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Apple Lets Mini Be All That It Can Be

Apple Lets Mini Be All That It Can Be

The Mac mini has a new look, some welcome extra options, and a price tag that's not so mini: $699 and up. Although it started out as a less-expensive computer option, the mini has been adopted primarily for home entertainment purposes and to serve as a home or small business server.

By Erika Morphy MacNewsWorld ECT News Network
06/15/10 12:14 PM PT

Apple has updated its Mac mini with a redesign and under-the-hood computing overhaul.

The most significant enhancements include an HDMI output -- used to connect the Mac mini to an HDTV -- and an SD card slot that allows transfer of photos and videos from a digital camera.

Mac mini ports
Mac mini ports
Apple has also upgraded the mini's graphics and computing firepower with an Nvidia GeForce 320M graphics processor, a 2.4 GHz Intel Core 2 Duo processor, a 320-GB hard and 2 GB of RAM. The device is now encased in an aluminum enclosure that is slightly smaller than the earlier version at 7.7 inches square by 1.4 inches thin.

The computer, which starts at US$699 -- an increase of approximately $100 -- also comes with Mac OS X, iLife or Mac OS X Snow Leopard Server.

From Low-End Desktop Alternative ...

The addition of HDMI is "a clear indication that Apple recognizes that the Mac mini has been used mostly as a PC-connected to video outputs in large screen televisions," Steven Baker, VP of industry analysis for NPD, told MacNewsWorld.

Indeed, it is one of the few Apple products that carries as HDMI, he added.

Apple had originally intended the Mac mini to be an alternative low-end desktop for consumers, Baker said, but consumers didn't go along with that story line, in part due to other alternative desktop options Apple has offered.

"Most Apple fans use a MacBook as their alternative desktop," he said.

... to Living Room Server

The Mac mini didn't fade by the wayside, though. Consumers have been using it as a de facto server for the home, especially after last year's upgrade; Apple equipped it with Snow Leopard Server and removed the optical drive, replacing it with a second hard drive.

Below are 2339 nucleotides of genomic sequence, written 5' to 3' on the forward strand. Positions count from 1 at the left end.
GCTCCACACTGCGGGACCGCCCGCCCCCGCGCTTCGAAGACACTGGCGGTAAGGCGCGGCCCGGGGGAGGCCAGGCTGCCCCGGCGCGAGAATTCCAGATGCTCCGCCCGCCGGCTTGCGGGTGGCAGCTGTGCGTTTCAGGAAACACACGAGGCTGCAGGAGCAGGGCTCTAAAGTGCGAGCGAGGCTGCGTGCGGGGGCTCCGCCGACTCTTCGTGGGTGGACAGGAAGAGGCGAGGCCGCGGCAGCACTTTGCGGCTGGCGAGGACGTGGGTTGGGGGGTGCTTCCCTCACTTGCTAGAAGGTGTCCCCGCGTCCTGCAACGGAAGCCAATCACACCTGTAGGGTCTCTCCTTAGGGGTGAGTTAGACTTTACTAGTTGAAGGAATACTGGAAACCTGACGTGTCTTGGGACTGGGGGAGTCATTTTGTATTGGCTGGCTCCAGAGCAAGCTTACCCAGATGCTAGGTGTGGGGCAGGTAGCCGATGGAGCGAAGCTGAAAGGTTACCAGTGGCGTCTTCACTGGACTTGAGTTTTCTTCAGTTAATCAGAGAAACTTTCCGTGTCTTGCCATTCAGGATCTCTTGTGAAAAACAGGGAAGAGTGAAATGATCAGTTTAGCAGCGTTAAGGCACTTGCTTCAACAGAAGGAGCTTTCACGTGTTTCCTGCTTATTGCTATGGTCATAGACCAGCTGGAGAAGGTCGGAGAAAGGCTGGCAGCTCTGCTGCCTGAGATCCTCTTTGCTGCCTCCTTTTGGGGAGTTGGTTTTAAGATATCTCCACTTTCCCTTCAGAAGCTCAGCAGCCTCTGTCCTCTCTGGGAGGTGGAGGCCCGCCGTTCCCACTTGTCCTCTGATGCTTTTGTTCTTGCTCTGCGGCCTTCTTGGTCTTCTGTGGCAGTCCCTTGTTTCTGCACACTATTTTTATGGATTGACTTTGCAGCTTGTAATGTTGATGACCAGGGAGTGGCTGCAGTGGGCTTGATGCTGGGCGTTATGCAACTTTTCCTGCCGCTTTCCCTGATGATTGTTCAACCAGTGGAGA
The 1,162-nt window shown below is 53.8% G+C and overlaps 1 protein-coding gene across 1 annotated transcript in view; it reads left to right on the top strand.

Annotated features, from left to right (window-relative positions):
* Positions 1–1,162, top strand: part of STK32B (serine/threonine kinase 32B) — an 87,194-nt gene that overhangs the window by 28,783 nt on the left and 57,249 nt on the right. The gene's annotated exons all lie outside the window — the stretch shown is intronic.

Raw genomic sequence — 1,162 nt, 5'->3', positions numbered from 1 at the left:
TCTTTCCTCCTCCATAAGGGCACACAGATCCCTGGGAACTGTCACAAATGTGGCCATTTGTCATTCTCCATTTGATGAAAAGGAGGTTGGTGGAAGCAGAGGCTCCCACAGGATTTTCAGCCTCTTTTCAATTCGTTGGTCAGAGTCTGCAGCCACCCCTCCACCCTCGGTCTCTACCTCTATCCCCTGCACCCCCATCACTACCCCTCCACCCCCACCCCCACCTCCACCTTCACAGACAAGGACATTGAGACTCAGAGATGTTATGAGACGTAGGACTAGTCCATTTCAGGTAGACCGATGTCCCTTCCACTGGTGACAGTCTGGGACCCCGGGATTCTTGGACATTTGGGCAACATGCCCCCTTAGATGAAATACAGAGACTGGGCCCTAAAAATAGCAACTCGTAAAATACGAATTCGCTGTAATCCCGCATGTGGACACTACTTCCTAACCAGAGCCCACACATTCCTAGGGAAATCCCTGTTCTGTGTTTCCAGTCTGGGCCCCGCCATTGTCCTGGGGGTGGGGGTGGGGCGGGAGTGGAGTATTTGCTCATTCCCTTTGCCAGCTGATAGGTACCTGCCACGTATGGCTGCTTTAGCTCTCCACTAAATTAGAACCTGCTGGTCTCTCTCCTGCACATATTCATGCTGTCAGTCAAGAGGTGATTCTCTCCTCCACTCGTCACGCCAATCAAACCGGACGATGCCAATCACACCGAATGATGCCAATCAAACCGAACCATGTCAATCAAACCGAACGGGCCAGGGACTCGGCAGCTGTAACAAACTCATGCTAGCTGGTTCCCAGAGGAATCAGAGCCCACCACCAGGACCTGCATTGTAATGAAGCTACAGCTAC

"Apple is trying to move the mini into the living room, Michael Volchok, owner of Mike's Tech Shop, an authorized Apple sales and service provider, told MacNewsWorld. "That is how I see it being used -- in high-end apartments for home theater systems."

Besides serving as a home media center, the mini is popular with small businesses and as part of a clustered server system, Volchok said. "There are several mini server farms for Mac and Linux hosting. It will be interesting to see how those guys like the improvements."

They probably won't like the $100 price increase, he speculated, but the mini is still attractively priced compared to comparable server products.

Small Is Beautiful

There is also a chance that consumers could rediscover the mini as a computing alternative, Laura DiDio, principal with ITIC, told MacNewsWorld.

The iPad has inspired a passion for small-sized computing, she said, and it has become the must-have computer product of the day.

Some consumers or small businesses, though, might not have their needs met by the iPad -- and they could well turn to the sleek mini.

"More and more, we see companies come out with products that are targeted at one audience but then get used for another purpose that the vendor never envisioned," observede DiDio. "That is what happened, after all, when the mini was first introduced," she said. "I think it could happen again."


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